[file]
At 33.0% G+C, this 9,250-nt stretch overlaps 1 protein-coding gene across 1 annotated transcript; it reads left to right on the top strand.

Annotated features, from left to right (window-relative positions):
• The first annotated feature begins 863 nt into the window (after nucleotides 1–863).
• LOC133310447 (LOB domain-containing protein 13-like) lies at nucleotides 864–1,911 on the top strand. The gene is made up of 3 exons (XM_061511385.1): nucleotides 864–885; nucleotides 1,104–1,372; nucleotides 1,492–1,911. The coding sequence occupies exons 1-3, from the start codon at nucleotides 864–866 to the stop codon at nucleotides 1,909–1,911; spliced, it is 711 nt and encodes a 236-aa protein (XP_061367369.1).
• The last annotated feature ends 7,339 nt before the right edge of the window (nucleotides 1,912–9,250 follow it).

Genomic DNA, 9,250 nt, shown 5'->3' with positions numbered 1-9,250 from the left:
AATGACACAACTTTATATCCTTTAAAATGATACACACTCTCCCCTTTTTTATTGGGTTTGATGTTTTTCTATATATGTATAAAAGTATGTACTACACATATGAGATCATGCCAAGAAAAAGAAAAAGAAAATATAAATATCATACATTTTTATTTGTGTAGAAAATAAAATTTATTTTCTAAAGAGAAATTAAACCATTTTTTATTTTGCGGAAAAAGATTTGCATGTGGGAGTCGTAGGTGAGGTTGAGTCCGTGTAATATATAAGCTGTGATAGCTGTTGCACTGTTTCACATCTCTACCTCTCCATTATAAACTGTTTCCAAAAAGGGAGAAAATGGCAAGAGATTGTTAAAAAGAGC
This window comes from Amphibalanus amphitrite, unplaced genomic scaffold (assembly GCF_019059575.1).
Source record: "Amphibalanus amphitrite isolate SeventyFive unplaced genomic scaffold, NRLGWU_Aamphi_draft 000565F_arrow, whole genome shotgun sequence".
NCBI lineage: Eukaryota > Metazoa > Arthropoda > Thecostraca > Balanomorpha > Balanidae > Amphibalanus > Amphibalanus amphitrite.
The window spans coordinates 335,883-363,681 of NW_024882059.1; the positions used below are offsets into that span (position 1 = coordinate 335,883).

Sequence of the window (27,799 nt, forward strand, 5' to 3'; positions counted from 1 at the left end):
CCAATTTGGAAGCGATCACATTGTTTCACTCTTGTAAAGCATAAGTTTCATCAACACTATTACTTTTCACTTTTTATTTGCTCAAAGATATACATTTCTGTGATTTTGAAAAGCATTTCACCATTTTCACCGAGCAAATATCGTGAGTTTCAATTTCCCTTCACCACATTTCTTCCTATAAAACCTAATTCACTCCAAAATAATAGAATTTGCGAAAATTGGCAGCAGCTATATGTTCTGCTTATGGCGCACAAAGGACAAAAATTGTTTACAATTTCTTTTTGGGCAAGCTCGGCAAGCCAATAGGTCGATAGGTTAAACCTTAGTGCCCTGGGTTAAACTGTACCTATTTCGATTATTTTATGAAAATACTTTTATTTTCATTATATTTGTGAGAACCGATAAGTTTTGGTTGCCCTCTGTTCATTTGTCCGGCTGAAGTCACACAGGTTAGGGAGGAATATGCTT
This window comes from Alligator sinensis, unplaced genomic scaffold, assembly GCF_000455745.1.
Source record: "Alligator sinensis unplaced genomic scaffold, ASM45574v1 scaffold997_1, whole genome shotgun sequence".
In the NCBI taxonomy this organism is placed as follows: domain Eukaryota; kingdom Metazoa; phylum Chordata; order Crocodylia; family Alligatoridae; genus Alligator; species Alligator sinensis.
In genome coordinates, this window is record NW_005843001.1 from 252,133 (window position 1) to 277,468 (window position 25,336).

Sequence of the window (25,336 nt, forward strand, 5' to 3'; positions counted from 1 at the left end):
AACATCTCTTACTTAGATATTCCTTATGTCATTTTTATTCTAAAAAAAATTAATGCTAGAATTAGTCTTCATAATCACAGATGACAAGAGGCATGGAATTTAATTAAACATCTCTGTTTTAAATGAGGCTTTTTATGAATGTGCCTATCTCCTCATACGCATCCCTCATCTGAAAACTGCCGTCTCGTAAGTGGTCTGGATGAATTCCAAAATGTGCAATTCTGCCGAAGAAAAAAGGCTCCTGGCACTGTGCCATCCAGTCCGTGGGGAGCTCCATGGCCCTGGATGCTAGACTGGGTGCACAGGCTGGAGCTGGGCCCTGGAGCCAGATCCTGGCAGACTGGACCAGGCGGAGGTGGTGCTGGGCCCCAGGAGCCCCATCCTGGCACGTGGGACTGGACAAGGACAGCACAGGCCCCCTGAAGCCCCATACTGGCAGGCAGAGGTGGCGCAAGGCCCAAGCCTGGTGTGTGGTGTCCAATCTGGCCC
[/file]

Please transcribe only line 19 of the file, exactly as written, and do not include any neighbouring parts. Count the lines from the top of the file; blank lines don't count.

AACATCTCTTACTTAGATATTCCTTATGTCATTTTTATTCTAAAAAAAATTAATGCTAGAATTAGTCTTCATAATCACAGATGACAAGAGGCATGGAATTTAATTAAACATCTCTGTTTTAAATGAGGCTTTTTATGAATGTGCCTATCTCCTCATACGCATCCCTCATCTGAAAACTGCCGTCTCGTAAGTGGTCTGGATGAATTCCAAAATGTGCAATTCTGCCGAAGAAAAAAGGCTCCTGGCACTGTGCCATCCAGTCCGTGGGGAGCTCCATGGCCCTGGATGCTAGACTGGGTGCACAGGCTGGAGCTGGGCCCTGGAGCCAGATCCTGGCAGACTGGACCAGGCGGAGGTGGTGCTGGGCCCCAGGAGCCCCATCCTGGCACGTGGGACTGGACAAGGACAGCACAGGCCCCCTGAAGCCCCATACTGGCAGGCAGAGGTGGCGCAAGGCCCAAGCCTGGTGTGTGGTGTCCAATCTGGCCC